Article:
"Oh, what a beautiful morning; oh, what a beautiful day. I've got a wonderful feeling everything's going my way!"
Fragrant spring winds sing with innuendoes: ancient beach sand between tanned toes, the "cluck, cluck" lapping of lake water in a boat's wake, mournful cry of a loon in sync with early morning anglers, the rhythmic rush of finch and jay swaying on bird feeders and flitting away.
"Bababa, bird, bird, bird, bird is the word!"
It's great to be back"¦to things of winter dreams! Pat and I are all geared up for our eighth season at our Chetek, WI. hide-away. "Happy trails" and "pockets full of posies!" Weekends will once again be musical with birdsong and cozy with evening campfires vibrant with chatter, "when my blue moon turns to gold again." "Forever in blue jeans, Babe!"
On our first morning I slept in. As the May sun slithered between lanky oak branches budding out, I nursed my final mug of tea. Warmth and mesmerizing rays fuse me to my recliner and sweep a shadow of fingers directing a pen across this paper slate. "Sunshine on my shoulder makes me happy. Sunshine almost always makes me high."
Our novelty cukoo clock, with its various birdcalls on the hour, had greeted no one all winter long as its batteries kept going and going. "I'll be seeing you in all the old familiar places." Companions again stroll past camper windows as couples and buddies bring their day's catch to the cleaning shed or pause to visit and share a laugh. There's no pressure of duty to prod and annoy the happy camper, no schedules or meetings. "Don't think twice, it's alright."
Hours of the day can be pleasantly productive, as idle time allows for renewal and rejuvenation. I can't help but consider prayer, not the same here in one's personal wilderness, not the monotone, memorized petitions. It's more like entering solitude and emptying oneself, to wait for God to speak. "For the beauty of the earth, for the glory of the skies, for the love which from our birth over and around us lies"¦"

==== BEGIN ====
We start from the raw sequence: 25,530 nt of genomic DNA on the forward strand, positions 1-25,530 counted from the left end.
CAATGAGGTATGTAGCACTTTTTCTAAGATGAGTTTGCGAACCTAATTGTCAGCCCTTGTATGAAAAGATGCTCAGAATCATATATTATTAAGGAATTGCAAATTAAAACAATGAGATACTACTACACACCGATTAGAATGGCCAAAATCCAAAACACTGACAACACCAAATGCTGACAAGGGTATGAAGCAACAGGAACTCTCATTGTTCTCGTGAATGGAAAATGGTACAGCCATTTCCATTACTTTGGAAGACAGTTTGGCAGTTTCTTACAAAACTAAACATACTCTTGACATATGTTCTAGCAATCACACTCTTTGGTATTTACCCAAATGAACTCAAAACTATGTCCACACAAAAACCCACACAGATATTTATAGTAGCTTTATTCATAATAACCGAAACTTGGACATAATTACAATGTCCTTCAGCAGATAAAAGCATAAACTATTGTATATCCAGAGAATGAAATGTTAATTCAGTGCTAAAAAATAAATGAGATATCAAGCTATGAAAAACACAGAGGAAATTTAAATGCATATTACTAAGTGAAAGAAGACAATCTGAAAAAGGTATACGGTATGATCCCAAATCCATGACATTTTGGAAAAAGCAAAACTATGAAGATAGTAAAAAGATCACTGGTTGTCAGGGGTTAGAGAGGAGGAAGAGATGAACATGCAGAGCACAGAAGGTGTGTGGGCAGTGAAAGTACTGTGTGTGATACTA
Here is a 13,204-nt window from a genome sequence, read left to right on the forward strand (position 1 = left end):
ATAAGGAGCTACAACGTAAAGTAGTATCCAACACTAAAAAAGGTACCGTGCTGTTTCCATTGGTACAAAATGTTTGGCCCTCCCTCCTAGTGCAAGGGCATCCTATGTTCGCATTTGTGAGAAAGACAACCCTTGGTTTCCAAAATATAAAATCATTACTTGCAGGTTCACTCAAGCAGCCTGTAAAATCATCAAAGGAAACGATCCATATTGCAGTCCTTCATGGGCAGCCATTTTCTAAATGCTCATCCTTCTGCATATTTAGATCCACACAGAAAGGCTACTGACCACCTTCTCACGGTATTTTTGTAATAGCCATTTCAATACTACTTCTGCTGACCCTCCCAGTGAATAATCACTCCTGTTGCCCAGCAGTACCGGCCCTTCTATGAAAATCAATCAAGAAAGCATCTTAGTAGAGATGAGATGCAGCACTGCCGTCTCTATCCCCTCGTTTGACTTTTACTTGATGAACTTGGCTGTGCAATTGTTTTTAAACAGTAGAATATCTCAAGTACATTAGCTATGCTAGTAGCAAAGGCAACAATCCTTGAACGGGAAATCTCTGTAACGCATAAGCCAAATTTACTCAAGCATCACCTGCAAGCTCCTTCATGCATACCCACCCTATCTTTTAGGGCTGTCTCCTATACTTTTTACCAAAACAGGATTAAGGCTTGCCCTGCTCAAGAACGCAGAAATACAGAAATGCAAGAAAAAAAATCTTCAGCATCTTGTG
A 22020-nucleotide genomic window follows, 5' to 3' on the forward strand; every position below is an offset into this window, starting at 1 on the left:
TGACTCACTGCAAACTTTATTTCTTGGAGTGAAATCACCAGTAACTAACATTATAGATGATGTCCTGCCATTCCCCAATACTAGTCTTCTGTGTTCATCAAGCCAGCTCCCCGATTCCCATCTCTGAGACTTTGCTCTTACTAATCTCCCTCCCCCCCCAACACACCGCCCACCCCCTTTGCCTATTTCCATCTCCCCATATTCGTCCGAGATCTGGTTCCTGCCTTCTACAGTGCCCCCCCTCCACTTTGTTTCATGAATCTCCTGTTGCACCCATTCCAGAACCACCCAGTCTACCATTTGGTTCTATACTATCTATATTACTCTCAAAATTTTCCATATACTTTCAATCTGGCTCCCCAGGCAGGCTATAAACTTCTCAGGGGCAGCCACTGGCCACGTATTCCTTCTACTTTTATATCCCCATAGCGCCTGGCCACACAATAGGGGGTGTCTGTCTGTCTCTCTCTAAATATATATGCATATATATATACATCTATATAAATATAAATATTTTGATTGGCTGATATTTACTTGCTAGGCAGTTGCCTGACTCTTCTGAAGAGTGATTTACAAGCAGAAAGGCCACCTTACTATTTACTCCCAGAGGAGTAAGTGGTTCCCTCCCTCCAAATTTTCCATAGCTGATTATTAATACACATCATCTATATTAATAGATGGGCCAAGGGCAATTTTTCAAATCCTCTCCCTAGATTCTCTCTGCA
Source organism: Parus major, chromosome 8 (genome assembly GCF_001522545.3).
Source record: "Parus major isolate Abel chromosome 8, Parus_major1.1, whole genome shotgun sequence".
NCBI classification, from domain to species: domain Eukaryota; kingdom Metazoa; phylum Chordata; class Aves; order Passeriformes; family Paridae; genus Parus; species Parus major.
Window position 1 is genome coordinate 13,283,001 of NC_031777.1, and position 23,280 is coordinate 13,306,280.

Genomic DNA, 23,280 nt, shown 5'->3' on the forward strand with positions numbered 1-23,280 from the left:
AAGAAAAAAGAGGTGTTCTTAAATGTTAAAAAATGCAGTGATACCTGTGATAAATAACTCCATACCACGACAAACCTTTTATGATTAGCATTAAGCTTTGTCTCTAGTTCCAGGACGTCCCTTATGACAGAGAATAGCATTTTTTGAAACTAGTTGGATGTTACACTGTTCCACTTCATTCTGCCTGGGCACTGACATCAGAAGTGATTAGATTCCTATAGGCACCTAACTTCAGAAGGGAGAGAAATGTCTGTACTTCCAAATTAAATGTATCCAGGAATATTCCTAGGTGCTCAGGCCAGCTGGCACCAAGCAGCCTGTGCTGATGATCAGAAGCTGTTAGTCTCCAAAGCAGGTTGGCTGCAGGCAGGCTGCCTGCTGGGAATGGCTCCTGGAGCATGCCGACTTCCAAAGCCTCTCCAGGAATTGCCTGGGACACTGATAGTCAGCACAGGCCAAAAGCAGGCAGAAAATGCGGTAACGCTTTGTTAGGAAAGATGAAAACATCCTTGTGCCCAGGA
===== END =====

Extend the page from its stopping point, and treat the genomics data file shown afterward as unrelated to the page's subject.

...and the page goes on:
At times prayer can be evident without spoken words. A street person implores a passerby, his anxious, vacant eyes pleading for a handout. "Please" is written all over the faces of devastated parents facing the reality of their teen's drug addiction, when they don't know where to turn.
A tornado victim implores anyone, with silent screams, helpless pleas for mercy. From that time forward, "the green, green grass of home" will never be the same. Is it not prayer to shed tears of empathy for the misfortune and losses of others?
Even in the most binding and loving relationships, nurturing personal solitude can enhance your character and beautify your virtues. Of course, one can be selfish in their escape for alone time. "Man overboard!" It takes two in a marriage to keep a canoe forging onward on an even keel. If one partner becomes too selfish and demanding it could turn into "two sparrows in a hurricane!"
There was a certain magnetism as Pat and I first visited Chetek on a fluke, with no particular plans in mind and nobody up there that we knew. The whole aura of the place seemed to say, "Welcome to my world. Won't you come on in." Within two weeks we inquired at only one resort, stepped into the camper that was for sale there, and soon to be ours, and signed the papers to rent the spot we've been on ever since.
"We're walking in high cotton; good times there are not forgotten." With a prayer and a song in your heart, a personal wilderness can "make the world go away" for a time. "Birds fly over the rainbow. Why, then, oh why, can't I?"
With gratitude to all the ingenious lyricists and writers of songs and symphonies!
Janet Burns has called Lewiston "home" for all of her 62 years. She can be reached at